said continuing operations profit fell by more than half in the first six months of 2005, but the company pledged further cost-cutting and said it sees underlying revenue growth for the first time in four years.
Reuters also said it would try a new growth plan and buy back stock. The company said it aims to return a billion pounds' worth of capital to shareholders through measures including the buyback and the pending sale of
The London-based financial trading and news operation said it made 119 million pounds from continuing operations for the first six months, down from 280 million pounds a year ago. Revenue slipped to 1.14 billion pounds from 1.17 billion pounds a year earlier.
But the company, which has been undergoing a wrenching restructuring, emphasized the positive in the first half. Reuters said recurring revenue rose 0.4% from a year ago to 547 million pounds, and net sales were positive in every month of the first half. The company forecast underlying revenue growth of 1%-2% for the second half and raised its cost savings estimate from the Fast Forward restructuring plan to 360 million pounds a year from 340 million.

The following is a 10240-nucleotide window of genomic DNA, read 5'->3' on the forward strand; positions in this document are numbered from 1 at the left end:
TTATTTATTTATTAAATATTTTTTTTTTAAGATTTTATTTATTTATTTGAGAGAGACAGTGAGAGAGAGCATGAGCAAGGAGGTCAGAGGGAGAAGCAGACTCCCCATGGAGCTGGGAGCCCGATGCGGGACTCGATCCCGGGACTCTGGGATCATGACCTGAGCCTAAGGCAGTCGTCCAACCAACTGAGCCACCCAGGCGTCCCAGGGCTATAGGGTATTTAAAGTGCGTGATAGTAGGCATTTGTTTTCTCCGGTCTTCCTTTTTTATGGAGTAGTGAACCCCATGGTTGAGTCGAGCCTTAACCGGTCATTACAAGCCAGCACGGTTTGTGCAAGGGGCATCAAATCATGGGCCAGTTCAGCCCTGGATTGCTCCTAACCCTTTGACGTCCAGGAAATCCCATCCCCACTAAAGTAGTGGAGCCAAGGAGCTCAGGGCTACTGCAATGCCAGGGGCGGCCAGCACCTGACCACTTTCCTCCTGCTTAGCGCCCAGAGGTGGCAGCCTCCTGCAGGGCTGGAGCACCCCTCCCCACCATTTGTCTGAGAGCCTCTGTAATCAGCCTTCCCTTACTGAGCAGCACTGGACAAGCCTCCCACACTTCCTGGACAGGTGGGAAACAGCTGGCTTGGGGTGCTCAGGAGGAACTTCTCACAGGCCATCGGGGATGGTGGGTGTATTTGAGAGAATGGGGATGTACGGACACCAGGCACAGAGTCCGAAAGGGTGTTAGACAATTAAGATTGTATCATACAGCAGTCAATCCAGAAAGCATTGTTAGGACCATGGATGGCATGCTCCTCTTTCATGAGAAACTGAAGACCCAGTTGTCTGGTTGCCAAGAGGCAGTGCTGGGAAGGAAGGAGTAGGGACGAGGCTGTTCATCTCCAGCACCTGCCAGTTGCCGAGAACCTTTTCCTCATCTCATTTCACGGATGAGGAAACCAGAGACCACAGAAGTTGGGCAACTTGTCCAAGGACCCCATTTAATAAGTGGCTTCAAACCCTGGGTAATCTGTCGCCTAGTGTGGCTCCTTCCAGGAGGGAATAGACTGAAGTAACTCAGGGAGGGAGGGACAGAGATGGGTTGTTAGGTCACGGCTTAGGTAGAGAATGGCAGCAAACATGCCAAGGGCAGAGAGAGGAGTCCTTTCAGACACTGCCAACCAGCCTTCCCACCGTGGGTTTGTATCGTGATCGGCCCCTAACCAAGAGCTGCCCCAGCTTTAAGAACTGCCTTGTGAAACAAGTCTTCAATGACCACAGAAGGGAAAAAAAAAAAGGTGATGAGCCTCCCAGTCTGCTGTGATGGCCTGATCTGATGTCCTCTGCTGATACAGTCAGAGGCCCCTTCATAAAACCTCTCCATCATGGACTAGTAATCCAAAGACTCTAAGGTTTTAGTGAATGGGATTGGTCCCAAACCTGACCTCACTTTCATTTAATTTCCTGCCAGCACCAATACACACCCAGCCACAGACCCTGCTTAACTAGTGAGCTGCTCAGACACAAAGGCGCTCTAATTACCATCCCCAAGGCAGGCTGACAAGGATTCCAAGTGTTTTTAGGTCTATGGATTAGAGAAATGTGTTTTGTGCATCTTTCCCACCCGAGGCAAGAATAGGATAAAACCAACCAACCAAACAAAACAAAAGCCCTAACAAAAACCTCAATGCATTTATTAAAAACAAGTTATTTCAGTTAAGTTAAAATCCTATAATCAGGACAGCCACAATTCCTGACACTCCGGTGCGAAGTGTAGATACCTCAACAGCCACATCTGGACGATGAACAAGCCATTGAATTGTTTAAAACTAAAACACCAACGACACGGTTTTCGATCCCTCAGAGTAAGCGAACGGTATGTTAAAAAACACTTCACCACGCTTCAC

"It is a huge step forward for Reuters to see our most closely watched revenue measure -- underlying recurring revenue -- back in positive territory in Q2," said CEO Tom Glocer. "With Fast Forward nearly complete, Reuters is healthier, more resilient and poised to deliver stronger revenue growth. I am looking forward to building on those strong foundations as we move beyond Fast Forward."